Dollars & Details:
While the housing market worldwide has been in a great recovery since the deep, dark pit of the last recession, new household formation has, until recently, been disappointing over the past few years. In other words, a surprising number of young people continued to live with their parents after graduating from school and generally coming of age. This has been due to many factors, including high student loan levels and an interest in saving money rather than spending it. Despite record low mortgage interest rates, young people have been reluctant to buy houses. This means that much of the housing recovery has been fueled by construction of higher-end houses, homes purchased by investors and construction of rental apartments.
Jack Plunkett has regularly stated in his speeches for several years that the Millennial Generation, (generally, those born between 1981 and 2002—roughly 85 million in America alone) are the vital future fuel for housing, and eventually will create vast demand for homebuilders. Today, these consumers, AKA Generation Y, are 15 years old on the young end and 36 on the older end. Clearly, this generation has a lot of consumption, investment and years of work ahead of it.
In the U.S., the Census Bureau has noted an important shift in the home buying market: first-time homebuyers are stampeding into the market after 10 years of modest purchases. Government analysts found that, during the first quarter of 2017, first time homeowners forming new households (854,000) was twice as high as the number of renters forming new households (365,000).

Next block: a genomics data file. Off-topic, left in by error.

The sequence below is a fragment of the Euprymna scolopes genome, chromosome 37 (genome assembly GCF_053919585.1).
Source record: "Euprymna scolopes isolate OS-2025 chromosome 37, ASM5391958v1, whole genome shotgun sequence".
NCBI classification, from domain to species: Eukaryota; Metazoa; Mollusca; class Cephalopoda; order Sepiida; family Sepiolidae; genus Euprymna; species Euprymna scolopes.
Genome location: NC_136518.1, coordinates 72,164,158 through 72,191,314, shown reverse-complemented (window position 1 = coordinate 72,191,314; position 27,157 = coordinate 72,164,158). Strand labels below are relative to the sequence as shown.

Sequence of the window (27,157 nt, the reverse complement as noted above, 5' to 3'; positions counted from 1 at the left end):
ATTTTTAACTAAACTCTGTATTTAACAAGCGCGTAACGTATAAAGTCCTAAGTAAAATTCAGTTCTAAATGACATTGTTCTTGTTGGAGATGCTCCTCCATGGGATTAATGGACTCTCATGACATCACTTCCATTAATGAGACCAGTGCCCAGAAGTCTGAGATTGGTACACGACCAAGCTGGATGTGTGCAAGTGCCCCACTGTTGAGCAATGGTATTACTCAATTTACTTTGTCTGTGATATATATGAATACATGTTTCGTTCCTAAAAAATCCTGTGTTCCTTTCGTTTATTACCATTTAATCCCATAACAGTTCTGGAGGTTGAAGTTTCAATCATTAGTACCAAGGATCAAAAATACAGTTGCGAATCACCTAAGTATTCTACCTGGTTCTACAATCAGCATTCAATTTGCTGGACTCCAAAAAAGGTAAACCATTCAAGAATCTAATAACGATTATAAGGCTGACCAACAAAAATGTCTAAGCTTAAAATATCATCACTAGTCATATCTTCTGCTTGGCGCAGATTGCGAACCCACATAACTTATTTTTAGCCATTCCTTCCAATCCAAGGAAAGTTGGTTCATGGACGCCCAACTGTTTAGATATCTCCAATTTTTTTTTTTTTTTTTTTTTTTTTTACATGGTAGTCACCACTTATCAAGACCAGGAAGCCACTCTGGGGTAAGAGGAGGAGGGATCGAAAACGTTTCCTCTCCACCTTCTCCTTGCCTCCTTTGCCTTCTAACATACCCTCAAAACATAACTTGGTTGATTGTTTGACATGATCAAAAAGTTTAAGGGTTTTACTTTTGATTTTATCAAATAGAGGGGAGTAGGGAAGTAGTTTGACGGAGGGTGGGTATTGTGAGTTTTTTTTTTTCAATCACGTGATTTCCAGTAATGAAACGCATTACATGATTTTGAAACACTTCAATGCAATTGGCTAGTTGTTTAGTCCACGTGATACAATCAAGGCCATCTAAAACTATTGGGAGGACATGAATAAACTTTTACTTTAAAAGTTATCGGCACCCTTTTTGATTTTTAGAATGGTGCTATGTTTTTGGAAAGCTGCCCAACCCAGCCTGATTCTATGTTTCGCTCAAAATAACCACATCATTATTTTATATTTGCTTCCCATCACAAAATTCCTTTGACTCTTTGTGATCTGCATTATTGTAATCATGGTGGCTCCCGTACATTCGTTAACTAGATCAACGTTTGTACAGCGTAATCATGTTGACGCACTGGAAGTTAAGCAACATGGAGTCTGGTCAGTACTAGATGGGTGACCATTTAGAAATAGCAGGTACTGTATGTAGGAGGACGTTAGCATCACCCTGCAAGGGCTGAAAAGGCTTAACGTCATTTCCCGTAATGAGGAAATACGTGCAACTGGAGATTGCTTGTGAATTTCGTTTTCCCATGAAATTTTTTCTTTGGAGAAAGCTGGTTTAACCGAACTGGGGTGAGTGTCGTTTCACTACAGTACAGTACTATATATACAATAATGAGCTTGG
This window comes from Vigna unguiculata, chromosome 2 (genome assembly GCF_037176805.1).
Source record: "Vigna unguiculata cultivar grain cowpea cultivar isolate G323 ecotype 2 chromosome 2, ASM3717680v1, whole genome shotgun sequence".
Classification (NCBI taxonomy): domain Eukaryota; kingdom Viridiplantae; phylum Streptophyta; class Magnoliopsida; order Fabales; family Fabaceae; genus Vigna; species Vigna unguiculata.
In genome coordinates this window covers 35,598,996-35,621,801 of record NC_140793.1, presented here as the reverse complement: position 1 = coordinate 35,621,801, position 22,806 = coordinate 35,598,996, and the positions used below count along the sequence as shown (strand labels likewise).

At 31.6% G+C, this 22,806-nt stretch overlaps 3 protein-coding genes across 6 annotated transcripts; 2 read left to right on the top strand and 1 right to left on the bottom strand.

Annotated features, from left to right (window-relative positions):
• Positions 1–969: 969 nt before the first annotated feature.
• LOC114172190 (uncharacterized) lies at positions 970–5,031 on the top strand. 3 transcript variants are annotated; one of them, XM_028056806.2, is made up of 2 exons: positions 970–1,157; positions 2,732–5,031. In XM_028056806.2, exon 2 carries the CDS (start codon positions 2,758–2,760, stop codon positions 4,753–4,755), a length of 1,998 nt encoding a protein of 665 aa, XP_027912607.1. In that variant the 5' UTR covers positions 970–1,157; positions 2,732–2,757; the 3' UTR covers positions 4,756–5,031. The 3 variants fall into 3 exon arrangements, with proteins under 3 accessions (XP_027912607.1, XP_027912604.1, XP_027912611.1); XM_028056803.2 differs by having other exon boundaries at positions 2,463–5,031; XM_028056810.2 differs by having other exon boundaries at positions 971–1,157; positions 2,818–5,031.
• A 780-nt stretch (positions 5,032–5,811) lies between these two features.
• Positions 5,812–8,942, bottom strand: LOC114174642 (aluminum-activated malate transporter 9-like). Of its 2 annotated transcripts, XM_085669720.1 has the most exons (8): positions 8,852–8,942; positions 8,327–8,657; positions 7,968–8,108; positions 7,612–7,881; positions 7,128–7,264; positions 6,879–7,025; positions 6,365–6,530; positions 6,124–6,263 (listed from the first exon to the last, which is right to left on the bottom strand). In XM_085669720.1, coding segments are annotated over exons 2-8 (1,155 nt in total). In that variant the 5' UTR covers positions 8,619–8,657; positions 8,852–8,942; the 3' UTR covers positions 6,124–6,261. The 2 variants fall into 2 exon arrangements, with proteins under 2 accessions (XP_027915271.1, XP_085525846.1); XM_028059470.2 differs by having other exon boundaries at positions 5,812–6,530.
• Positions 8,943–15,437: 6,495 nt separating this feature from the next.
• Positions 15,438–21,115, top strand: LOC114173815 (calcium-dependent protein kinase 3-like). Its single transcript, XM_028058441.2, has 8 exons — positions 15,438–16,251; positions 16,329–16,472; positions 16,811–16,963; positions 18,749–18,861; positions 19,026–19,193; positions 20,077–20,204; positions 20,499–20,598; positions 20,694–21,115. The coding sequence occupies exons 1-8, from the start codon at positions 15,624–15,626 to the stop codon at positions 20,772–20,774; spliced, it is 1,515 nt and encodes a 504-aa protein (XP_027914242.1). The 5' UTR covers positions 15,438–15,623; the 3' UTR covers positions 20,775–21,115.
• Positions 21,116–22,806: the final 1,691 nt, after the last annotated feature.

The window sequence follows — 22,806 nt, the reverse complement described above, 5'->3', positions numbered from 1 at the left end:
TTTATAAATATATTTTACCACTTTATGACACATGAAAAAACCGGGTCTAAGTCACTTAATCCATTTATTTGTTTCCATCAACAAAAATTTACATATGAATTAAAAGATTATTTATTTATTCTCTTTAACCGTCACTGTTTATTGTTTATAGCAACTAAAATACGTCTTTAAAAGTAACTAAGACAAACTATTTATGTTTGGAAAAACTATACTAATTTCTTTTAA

Trends and Theories:
This new household–new home purchase activity bodes well for homebuilders (think DR Horton, Lennar and PulteGroup), realtors (think Realogy Holdings—owner of brands like Century 21 and Coldwell Banker), furniture companies (think IKEA) and mortgage companies (think Quicken Loans and LendingTree). Tri-Point Homes, a publicly-held company with a deep understanding of starter homes, has seen revenues soar from $78 million in 2012 to $2.4 billion in 2016.
Some commentators have, for many years, been trying to convince us that Millennials won’t want to move to the suburbs. That isn’t the way it will play out for older Millennials willing to give up close-in entertainment and cultural opportunities for larger homes in which to raise families. A large segment of older Millennials state that they want a traditional home with a yard, good schools and low crime rates in their communities. This will push continued growth of the suburbs in many markets. At the same time, builders seeking growth in lower-end home sales will have no choice but to build far away from downtowns. Further distance means lower land and lot prices, and is the only way to deliver homes that entry-level buyers can afford. Today’s low prices for gasoline, and, in cities where commuters can access both light rail and bicycle sharing systems to get to work, will make the suburbs easier for commuters to endure. (Think Denver, where voters in 2004 approved a plan to add 121 miles of light rail, 18 miles of rapid bus lanes and 21,000 park-and-ride parking spots.)
Ranks and Results:
All the information you need about the global real estate and construction industry can be found at Plunkett Research, including our real estate & construction industry research center online, and our just-published, completely-updated Plunkett’s Real Estate & Construction Industry Almanac, 2017 edition.